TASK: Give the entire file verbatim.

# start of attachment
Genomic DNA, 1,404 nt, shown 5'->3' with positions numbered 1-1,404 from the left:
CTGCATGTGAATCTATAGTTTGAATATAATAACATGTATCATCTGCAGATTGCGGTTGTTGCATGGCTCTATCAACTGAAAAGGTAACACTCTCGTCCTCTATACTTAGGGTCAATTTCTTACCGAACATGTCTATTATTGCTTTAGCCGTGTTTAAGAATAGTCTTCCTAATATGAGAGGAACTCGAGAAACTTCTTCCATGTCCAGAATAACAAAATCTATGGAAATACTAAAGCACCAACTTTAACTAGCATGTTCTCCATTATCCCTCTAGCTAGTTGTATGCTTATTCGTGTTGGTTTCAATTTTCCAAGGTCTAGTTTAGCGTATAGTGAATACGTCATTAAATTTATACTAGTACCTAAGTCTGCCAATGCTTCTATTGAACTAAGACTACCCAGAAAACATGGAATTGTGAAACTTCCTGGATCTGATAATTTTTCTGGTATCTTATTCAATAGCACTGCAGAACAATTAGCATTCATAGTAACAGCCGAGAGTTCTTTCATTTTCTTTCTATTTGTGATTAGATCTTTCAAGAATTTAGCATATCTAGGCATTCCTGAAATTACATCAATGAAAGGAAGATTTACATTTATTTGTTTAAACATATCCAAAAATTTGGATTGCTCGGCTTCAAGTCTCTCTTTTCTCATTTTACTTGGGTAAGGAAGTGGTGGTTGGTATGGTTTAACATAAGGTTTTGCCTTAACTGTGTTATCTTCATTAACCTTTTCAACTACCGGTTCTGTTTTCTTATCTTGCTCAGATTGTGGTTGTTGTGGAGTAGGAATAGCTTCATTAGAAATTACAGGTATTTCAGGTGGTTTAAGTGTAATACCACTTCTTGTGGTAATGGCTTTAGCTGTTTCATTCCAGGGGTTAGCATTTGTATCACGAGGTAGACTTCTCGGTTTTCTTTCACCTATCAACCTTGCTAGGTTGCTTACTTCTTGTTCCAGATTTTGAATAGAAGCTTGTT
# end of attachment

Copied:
Genomic DNA, 1,404 nt, shown 5'->3' with positions numbered 1-1,404 from the left:
CTGCATGTGAATCTATAGTTTGAATATAATAACATGTATCATCTGCAGATTGCGGTTGTTGCATGGCTCTATCAACTGAAAAGGTAACACTCTCGTCCTCTATACTTAGGGTCAATTTCTTACCGAACATGTCTATTATTGCTTTAGCCGTGTTTAAGAATAGTCTTCCTAATATGAGAGGAACTCGAGAAACTTCTTCCATGTCCAGAATAACAAAATCTATGGAAATACTAAAGCACCAACTTTAACTAGCATGTTCTCCATTATCCCTCTAGCTAGTTGTATGCTTATTCGTGTTGGTTTCAATTTTCCAAGGTCTAGTTTAGCGTATAGTGAATACGTCATTAAATTTATACTAGTACCTAAGTCTGCCAATGCTTCTATTGAACTAAGACTACCCAGAAAACATGGAATTGTGAAACTTCCTGGATCTGATAATTTTTCTGGTATCTTATTCAATAGCACTGCAGAACAATTAGCATTCATAGTAACAGCCGAGAGTTCTTTCATTTTCTTTCTATTTGTGATTAGATCTTTCAAGAATTTAGCATATCTAGGCATTCCTGAAATTACATCAATGAAAGGAAGATTTACATTTATTTGTTTAAACATATCCAAAAATTTGGATTGCTCGGCTTCAAGTCTCTCTTTTCTCATTTTACTTGGGTAAGGAAGTGGTGGTTGGTATGGTTTAACATAAGGTTTTGCCTTAACTGTGTTATCTTCATTAACCTTTTCAACTACCGGTTCTGTTTTCTTATCTTGCTCAGATTGTGGTTGTTGTGGAGTAGGAATAGCTTCATTAGAAATTACAGGTATTTCAGGTGGTTTAAGTGTAATACCACTTCTTGTGGTAATGGCTTTAGCTGTTTCATTCCAGGGGTTAGCATTTGTATCACGAGGTAGACTTCTCGGTTTTCTTTCACCTATCAACCTTGCTAGGTTGCTTACTTCTTGTTCCAGATTTTGAATAGAAGCTTGTT